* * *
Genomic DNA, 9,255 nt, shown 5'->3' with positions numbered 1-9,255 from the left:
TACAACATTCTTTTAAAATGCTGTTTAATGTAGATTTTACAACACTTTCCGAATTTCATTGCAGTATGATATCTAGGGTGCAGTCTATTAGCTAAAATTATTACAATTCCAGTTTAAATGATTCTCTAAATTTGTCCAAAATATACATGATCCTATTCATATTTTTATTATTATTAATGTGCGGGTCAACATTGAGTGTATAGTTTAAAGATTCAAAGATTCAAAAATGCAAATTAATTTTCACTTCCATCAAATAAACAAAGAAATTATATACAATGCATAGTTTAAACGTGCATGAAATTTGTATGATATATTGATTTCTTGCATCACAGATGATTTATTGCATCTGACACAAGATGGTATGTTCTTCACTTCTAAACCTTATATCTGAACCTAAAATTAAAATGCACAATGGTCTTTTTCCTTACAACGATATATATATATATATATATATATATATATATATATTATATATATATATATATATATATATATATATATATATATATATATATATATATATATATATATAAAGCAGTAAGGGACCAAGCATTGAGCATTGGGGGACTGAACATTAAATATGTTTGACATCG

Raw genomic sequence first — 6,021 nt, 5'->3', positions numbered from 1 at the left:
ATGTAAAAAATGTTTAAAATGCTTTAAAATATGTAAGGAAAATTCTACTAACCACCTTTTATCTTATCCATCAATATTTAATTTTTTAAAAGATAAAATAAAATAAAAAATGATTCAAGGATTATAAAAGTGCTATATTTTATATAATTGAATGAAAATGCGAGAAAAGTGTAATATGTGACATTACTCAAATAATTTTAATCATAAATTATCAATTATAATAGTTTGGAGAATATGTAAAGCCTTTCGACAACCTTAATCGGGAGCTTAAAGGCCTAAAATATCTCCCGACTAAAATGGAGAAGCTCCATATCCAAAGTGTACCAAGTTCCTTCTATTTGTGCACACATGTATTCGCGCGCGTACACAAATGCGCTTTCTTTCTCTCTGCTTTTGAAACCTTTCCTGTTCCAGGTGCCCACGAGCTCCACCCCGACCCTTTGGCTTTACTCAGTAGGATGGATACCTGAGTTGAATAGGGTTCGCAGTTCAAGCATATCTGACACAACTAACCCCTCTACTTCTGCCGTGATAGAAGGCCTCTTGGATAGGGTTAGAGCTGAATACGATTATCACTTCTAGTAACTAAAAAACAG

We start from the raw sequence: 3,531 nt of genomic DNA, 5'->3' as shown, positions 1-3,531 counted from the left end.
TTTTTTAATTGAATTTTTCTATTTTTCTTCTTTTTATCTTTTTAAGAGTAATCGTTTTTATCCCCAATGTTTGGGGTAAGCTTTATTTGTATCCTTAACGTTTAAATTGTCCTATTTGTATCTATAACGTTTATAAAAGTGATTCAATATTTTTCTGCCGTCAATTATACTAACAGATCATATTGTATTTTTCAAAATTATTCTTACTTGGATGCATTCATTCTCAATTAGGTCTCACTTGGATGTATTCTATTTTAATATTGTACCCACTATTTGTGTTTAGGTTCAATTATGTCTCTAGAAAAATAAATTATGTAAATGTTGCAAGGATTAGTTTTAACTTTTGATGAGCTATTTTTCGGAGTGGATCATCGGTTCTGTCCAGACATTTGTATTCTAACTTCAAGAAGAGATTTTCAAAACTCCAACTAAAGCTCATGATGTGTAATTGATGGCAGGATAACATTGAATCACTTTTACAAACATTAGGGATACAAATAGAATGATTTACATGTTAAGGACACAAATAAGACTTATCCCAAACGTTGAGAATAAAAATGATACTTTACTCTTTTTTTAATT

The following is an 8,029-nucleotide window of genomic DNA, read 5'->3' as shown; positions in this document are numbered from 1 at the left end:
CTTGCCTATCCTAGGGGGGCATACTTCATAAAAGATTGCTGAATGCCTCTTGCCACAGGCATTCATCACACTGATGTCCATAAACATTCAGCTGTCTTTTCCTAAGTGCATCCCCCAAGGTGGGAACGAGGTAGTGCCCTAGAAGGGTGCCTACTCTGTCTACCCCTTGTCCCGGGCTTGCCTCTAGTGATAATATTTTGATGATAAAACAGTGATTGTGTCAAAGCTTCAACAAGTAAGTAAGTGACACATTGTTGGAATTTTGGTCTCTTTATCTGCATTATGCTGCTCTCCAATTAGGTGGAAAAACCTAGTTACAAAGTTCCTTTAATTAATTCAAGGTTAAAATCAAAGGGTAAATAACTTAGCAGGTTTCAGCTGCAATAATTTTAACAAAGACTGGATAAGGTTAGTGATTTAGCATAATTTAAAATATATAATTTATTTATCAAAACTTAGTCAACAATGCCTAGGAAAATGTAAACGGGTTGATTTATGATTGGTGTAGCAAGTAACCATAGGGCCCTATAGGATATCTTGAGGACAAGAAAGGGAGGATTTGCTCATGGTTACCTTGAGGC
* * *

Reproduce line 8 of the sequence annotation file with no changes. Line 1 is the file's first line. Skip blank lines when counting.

CTTGCCTATCCTAGGGGGGCATACTTCATAAAAGATTGCTGAATGCCTCTTGCCACAGGCATTCATCACACTGATGTCCATAAACATTCAGCTGTCTTTTCCTAAGTGCATCCCCCAAGGTGGGAACGAGGTAGTGCCCTAGAAGGGTGCCTACTCTGTCTACCCCTTGTCCCGGGCTTGCCTCTAGTGATAATATTTTGATGATAAAACAGTGATTGTGTCAAAGCTTCAACAAGTAAGTAAGTGACACATTGTTGGAATTTTGGTCTCTTTATCTGCATTATGCTGCTCTCCAATTAGGTGGAAAAACCTAGTTACAAAGTTCCTTTAATTAATTCAAGGTTAAAATCAAAGGGTAAATAACTTAGCAGGTTTCAGCTGCAATAATTTTAACAAAGACTGGATAAGGTTAGTGATTTAGCATAATTTAAAATATATAATTTATTTATCAAAACTTAGTCAACAATGCCTAGGAAAATGTAAACGGGTTGATTTATGATTGGTGTAGCAAGTAACCATAGGGCCCTATAGGATATCTTGAGGACAAGAAAGGGAGGATTTGCTCATGGTTACCTTGAGGC